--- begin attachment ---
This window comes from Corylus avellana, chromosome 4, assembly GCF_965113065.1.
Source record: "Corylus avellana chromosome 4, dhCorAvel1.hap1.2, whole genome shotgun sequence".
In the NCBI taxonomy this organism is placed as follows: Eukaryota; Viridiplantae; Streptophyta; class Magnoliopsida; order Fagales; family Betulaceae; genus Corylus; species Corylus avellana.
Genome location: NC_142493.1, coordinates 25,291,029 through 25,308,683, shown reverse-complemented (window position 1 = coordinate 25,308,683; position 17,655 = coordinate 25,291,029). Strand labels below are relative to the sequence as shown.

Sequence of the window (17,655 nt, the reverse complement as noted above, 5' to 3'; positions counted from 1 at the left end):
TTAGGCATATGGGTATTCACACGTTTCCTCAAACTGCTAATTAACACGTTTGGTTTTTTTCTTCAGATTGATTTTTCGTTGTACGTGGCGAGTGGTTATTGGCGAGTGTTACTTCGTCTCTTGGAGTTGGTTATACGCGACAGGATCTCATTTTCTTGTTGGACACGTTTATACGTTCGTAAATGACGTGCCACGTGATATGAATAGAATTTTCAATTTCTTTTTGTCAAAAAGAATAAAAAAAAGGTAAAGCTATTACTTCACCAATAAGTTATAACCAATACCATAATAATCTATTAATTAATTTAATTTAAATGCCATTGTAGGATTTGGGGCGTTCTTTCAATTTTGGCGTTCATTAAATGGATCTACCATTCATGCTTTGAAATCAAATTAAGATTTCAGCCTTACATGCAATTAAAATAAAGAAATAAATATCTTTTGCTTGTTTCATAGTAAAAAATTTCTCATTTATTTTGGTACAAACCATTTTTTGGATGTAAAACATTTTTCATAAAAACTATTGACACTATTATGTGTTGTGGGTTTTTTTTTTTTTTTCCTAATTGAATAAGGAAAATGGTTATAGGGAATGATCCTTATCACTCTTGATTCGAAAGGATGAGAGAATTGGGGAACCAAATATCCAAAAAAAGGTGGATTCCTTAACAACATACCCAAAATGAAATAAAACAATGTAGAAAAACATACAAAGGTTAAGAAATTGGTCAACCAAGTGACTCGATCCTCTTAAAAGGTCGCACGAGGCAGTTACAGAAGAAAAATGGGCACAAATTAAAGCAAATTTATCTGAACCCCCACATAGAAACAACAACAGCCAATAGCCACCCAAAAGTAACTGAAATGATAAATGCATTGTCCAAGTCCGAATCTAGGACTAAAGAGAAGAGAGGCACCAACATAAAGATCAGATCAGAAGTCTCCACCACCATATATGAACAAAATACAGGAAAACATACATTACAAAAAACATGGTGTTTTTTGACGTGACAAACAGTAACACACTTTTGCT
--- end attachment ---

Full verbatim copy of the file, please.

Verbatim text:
This window comes from Corylus avellana, chromosome 4, assembly GCF_965113065.1.
Source record: "Corylus avellana chromosome 4, dhCorAvel1.hap1.2, whole genome shotgun sequence".
In the NCBI taxonomy this organism is placed as follows: Eukaryota; Viridiplantae; Streptophyta; class Magnoliopsida; order Fagales; family Betulaceae; genus Corylus; species Corylus avellana.
Genome location: NC_142493.1, coordinates 25,291,029 through 25,308,683, shown reverse-complemented (window position 1 = coordinate 25,308,683; position 17,655 = coordinate 25,291,029). Strand labels below are relative to the sequence as shown.

Sequence of the window (17,655 nt, the reverse complement as noted above, 5' to 3'; positions counted from 1 at the left end):
TTAGGCATATGGGTATTCACACGTTTCCTCAAACTGCTAATTAACACGTTTGGTTTTTTTCTTCAGATTGATTTTTCGTTGTACGTGGCGAGTGGTTATTGGCGAGTGTTACTTCGTCTCTTGGAGTTGGTTATACGCGACAGGATCTCATTTTCTTGTTGGACACGTTTATACGTTCGTAAATGACGTGCCACGTGATATGAATAGAATTTTCAATTTCTTTTTGTCAAAAAGAATAAAAAAAAGGTAAAGCTATTACTTCACCAATAAGTTATAACCAATACCATAATAATCTATTAATTAATTTAATTTAAATGCCATTGTAGGATTTGGGGCGTTCTTTCAATTTTGGCGTTCATTAAATGGATCTACCATTCATGCTTTGAAATCAAATTAAGATTTCAGCCTTACATGCAATTAAAATAAAGAAATAAATATCTTTTGCTTGTTTCATAGTAAAAAATTTCTCATTTATTTTGGTACAAACCATTTTTTGGATGTAAAACATTTTTCATAAAAACTATTGACACTATTATGTGTTGTGGGTTTTTTTTTTTTTTTCCTAATTGAATAAGGAAAATGGTTATAGGGAATGATCCTTATCACTCTTGATTCGAAAGGATGAGAGAATTGGGGAACCAAATATCCAAAAAAAGGTGGATTCCTTAACAACATACCCAAAATGAAATAAAACAATGTAGAAAAACATACAAAGGTTAAGAAATTGGTCAACCAAGTGACTCGATCCTCTTAAAAGGTCGCACGAGGCAGTTACAGAAGAAAAATGGGCACAAATTAAAGCAAATTTATCTGAACCCCCACATAGAAACAACAACAGCCAATAGCCACCCAAAAGTAACTGAAATGATAAATGCATTGTCCAAGTCCGAATCTAGGACTAAAGAGAAGAGAGGCACCAACATAAAGATCAGATCAGAAGTCTCCACCACCATATATGAACAAAATACAGGAAAACATACATTACAAAAAACATGGTGTTTTTTGACGTGACAAACAGTAACACACTTTTGCT